THERE was almost a stunned look to the delegates as they emerged from the Scottish Rugby Union's annual general meeting at the weekend.
No rows, no bad news, no real debate over anything. Was this really the fractious union that had dominated the sport in Scotland for the last 20 years?
Well, yes. When the chief executive talks about record income and how large chunks of that money - plus the extra that is expected once things like the £20m deal to add BT's name to Murrayfield kick in - are destined for the member clubs; when there are no significant changes in the playing structure; when the only things for delegates to vote on are a series of mind-numbingly technical changes to bye-laws and articles of association . . . what is there to argue about?
What Mark Dodson, the chief executive who delivered the upbeat assessment of the Union's financial performance, failed to acknowledge is that this does not mean everything under his care is rosy. Far from it; in some cases, such as women's rugby, it is not even rosy when looked at through rose-tinted spectacles.
What he did say is that there is money available that can be used to start looking for ways of solving the structural problems that are undermining the game. That includes £750,000 to go on schools and youth rugby and Dodson is busy arranging meetings with the independent schools, who have often resisted change, to get them integrated.
"What I want is to help all sectors of the game," he said. "I don't want to see the independent sector not connected to the state sector which is not connected to club rugby. I have to find an umbilical cord that connects all those sectors together.
"The promises only mean something if we fulfil those promises. In the past, there has been a lot of talk and not much action. One of the benefits of the BT deal is that it turns initiatives into programmes - that is key. These are no longer ideas or plans but programmes that are being implemented.
"When people see academies blooming, when they see schools rugby blooming and they see the women's game being recalibrated and the clubs in the Premiership more robust so that they have the foundations to compete, they will maybe say that we have reached the time we can take a semi-professional tier forward."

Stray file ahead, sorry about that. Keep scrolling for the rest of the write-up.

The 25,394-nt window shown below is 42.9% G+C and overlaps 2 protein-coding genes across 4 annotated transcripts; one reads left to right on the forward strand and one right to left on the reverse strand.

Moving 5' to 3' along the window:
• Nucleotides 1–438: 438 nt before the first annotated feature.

That for Dodson, is one of the developments he believes is essential. He accepts that the Premiership clubs and the ones with ambition to reach the top level of the domestic game do not yet feel strong enough to take that radical step. However, until they do, too many Scottish players will fail to reach their potential because they are not getting enough high-quality, intense rugby to drive them onwards and upwards.
"The semi-pro league was a step too far for clubs at this time, so what they asked us to do was prepare for a future that would give them the infrastructure they need to work towards a semi-professional future," he said. "That is one of the biggest challenges. The biggest is to get more people playing the sport; the second is making sure we capture every talented individual and push them through a system that can make the most of their talent and give us the conveyor belt of talent that most countries have.
"The reason Edinburgh are reliant on players from outside Scotland is that we don't have a conveyor belt of strong enough local-grown players to keep us competitive in the PRO12. We are the only rugby-playing country of any note that does not have a semi-professional layer that sits underneath the pro structure.
"If you look at what happens in England, Ireland and Wales, the depth of quality is much greater than it is in Scotland. We have to catch up a 15-year gap, we have to supercharge all our efforts."
The only other development of note was that Ed Crozier of Glasgow was elected as vice-president, which means he will inherit the presidency from next year and be the Union's figurehead during the World Cup.